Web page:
Hydraulic Fracturing ("Fracking")
The most well-known targets of hydraulic fracturing are tight formations, such as tight sands, coal beds, and shale formations. Maps from the U.S.
Hydraulic fracturing (sometimes referred to as “fracking”) is a common part of the oil and gas well completion process that typically involves injecting water, sand or ceramic beads, and chemicals under high pressure into a oil or gas reservoir via the
In general, hydraulic fracturing fluid is composed of water, proppant (typically sand), and chemicals. A public Web site known as FracFocus has b
The USGS performs a wide variety of research relating to the Nation’s resources. This includes research related to the formation, occurrence, and development of unconven
Hydraulic fracturing in vertical wells has been used for over half a century to improve the flow of oil and gas from conventional reservoirs.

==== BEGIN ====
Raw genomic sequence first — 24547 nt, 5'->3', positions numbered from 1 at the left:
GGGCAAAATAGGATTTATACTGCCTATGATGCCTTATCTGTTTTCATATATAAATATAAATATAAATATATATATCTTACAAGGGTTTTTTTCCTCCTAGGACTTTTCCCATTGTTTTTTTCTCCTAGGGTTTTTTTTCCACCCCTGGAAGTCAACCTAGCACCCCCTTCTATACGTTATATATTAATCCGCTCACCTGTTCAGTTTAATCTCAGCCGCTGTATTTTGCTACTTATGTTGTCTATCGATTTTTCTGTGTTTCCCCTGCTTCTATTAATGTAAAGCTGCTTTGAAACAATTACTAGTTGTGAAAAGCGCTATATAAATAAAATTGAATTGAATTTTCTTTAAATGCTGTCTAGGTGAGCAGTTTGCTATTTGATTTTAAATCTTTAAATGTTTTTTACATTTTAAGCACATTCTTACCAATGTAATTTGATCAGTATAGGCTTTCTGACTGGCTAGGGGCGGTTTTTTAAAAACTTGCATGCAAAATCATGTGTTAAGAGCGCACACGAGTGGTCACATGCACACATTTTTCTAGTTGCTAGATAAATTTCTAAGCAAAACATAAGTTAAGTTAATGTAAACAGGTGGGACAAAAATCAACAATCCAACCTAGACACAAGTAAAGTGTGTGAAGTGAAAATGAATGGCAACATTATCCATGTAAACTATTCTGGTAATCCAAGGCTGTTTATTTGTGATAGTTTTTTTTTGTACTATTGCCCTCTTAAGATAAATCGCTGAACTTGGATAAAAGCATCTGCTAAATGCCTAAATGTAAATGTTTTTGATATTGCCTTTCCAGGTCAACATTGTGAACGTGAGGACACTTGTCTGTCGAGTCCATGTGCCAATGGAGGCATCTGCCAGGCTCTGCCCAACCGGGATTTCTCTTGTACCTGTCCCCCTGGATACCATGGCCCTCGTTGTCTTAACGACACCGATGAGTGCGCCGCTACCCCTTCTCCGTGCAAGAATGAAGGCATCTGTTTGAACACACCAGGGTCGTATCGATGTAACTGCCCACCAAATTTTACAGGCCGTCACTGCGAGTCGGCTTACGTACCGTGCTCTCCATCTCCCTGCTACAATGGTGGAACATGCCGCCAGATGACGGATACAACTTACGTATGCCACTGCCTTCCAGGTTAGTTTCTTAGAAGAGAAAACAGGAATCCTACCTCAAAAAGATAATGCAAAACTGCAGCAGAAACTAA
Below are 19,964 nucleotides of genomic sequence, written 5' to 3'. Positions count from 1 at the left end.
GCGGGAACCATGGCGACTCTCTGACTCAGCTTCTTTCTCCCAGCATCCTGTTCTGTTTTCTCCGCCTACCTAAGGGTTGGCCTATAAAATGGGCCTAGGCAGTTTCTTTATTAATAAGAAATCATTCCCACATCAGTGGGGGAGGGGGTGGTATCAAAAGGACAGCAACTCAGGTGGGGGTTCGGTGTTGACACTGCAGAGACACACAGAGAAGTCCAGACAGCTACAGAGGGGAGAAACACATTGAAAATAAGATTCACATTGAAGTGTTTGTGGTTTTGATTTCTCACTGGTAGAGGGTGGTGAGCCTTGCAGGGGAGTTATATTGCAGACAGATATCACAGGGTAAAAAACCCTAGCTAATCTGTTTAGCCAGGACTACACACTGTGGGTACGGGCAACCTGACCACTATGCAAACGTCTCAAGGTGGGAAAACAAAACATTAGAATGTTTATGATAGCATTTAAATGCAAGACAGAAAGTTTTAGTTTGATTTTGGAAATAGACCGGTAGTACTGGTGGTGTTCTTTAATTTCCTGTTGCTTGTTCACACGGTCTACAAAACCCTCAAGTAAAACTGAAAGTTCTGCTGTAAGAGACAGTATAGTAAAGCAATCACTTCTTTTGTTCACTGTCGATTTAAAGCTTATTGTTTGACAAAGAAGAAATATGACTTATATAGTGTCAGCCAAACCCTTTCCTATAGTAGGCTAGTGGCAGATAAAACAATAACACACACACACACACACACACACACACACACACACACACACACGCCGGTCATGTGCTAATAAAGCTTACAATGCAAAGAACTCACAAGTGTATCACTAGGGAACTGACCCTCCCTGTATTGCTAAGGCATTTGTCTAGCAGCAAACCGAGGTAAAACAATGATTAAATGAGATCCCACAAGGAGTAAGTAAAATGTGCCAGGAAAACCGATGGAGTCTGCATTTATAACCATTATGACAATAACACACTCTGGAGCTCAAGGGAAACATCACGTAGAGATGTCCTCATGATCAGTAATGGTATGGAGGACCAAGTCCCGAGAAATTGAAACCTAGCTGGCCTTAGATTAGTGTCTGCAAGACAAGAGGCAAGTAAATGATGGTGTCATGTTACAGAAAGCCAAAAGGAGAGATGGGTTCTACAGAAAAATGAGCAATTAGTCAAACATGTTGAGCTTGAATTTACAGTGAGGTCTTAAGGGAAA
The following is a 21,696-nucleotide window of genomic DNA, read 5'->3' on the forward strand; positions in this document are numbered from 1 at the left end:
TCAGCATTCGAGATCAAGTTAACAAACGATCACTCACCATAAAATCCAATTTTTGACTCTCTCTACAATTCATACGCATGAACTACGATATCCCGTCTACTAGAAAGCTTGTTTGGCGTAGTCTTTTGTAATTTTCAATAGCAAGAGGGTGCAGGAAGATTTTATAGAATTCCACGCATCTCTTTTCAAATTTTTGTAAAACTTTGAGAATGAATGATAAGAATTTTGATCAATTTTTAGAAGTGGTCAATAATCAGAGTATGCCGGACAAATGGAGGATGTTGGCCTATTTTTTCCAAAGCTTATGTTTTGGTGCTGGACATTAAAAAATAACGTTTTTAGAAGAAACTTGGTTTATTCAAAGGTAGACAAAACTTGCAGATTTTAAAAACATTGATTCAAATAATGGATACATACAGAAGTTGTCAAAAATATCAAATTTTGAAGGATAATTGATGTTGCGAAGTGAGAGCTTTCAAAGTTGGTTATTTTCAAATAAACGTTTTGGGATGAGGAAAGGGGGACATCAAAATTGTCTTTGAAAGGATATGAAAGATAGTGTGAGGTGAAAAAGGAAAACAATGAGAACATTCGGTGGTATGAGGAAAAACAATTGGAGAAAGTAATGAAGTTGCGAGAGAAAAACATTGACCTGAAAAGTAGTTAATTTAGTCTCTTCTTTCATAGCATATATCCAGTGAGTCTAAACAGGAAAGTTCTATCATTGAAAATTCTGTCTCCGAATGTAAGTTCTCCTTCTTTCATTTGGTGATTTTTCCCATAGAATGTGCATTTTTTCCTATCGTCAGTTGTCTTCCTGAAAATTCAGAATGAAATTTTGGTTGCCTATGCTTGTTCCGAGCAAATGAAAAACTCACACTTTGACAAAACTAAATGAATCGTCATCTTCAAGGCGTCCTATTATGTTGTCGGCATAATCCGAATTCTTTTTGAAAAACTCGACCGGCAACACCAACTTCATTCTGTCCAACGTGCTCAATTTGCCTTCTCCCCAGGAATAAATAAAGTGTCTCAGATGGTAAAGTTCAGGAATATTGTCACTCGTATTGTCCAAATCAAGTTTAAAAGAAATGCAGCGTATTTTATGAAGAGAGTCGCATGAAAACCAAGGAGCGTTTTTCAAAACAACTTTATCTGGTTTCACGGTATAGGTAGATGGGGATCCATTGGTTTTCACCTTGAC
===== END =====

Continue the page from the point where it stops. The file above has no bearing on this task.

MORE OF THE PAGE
Hydraulic fracturing is used in many established oil and gas producing regions of the country as well as some areas new to the petroleum industry. Maps of major shale gas, tight gas, and tight oil basins are available from the U.S.
Who is responsible for monitoring the issues associated with hydraulic fracturing and protecting our environment?
The states regulate many aspects of oil and gas exploration and production. Federal land managers, such as the Bureau of Land Management (BLM), the U.S.
Why have some estimates of undiscovered technically recoverable oil or gas changed so much from previous estimates?
Prior to the recent widespread use of directional drilling, hydraulic fracturing, and other enabling technologies, petroleum geologists and engineers were aware that oil and gas resources were present in “tight” or impermeable formations such as shale.
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